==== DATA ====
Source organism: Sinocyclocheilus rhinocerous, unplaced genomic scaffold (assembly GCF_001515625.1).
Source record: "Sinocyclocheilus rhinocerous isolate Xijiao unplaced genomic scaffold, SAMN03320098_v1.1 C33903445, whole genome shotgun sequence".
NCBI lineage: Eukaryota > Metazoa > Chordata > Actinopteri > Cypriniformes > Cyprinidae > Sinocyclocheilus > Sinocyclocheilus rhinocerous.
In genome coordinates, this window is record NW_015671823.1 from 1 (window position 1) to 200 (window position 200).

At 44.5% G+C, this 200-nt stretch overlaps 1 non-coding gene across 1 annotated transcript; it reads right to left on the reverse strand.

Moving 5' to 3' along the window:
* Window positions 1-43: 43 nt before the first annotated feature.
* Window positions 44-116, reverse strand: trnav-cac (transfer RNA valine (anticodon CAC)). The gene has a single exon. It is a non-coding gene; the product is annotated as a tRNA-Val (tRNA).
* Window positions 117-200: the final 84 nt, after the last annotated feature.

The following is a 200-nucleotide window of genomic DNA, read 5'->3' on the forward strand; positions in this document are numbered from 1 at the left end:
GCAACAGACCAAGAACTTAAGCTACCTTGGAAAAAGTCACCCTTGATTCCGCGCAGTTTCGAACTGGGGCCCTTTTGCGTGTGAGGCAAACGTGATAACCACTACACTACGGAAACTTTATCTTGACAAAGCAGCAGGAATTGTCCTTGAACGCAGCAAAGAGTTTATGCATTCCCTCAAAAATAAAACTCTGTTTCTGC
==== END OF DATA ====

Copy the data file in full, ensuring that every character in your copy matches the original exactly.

Source organism: Sinocyclocheilus rhinocerous, unplaced genomic scaffold (assembly GCF_001515625.1).
Source record: "Sinocyclocheilus rhinocerous isolate Xijiao unplaced genomic scaffold, SAMN03320098_v1.1 C33903445, whole genome shotgun sequence".
NCBI lineage: Eukaryota > Metazoa > Chordata > Actinopteri > Cypriniformes > Cyprinidae > Sinocyclocheilus > Sinocyclocheilus rhinocerous.
In genome coordinates, this window is record NW_015671823.1 from 1 (window position 1) to 200 (window position 200).

At 44.5% G+C, this 200-nt stretch overlaps 1 non-coding gene across 1 annotated transcript; it reads right to left on the reverse strand.

Moving 5' to 3' along the window:
* Window positions 1-43: 43 nt before the first annotated feature.
* Window positions 44-116, reverse strand: trnav-cac (transfer RNA valine (anticodon CAC)). The gene has a single exon. It is a non-coding gene; the product is annotated as a tRNA-Val (tRNA).
* Window positions 117-200: the final 84 nt, after the last annotated feature.

The following is a 200-nucleotide window of genomic DNA, read 5'->3' on the forward strand; positions in this document are numbered from 1 at the left end:
GCAACAGACCAAGAACTTAAGCTACCTTGGAAAAAGTCACCCTTGATTCCGCGCAGTTTCGAACTGGGGCCCTTTTGCGTGTGAGGCAAACGTGATAACCACTACACTACGGAAACTTTATCTTGACAAAGCAGCAGGAATTGTCCTTGAACGCAGCAAAGAGTTTATGCATTCCCTCAAAAATAAAACTCTGTTTCTGC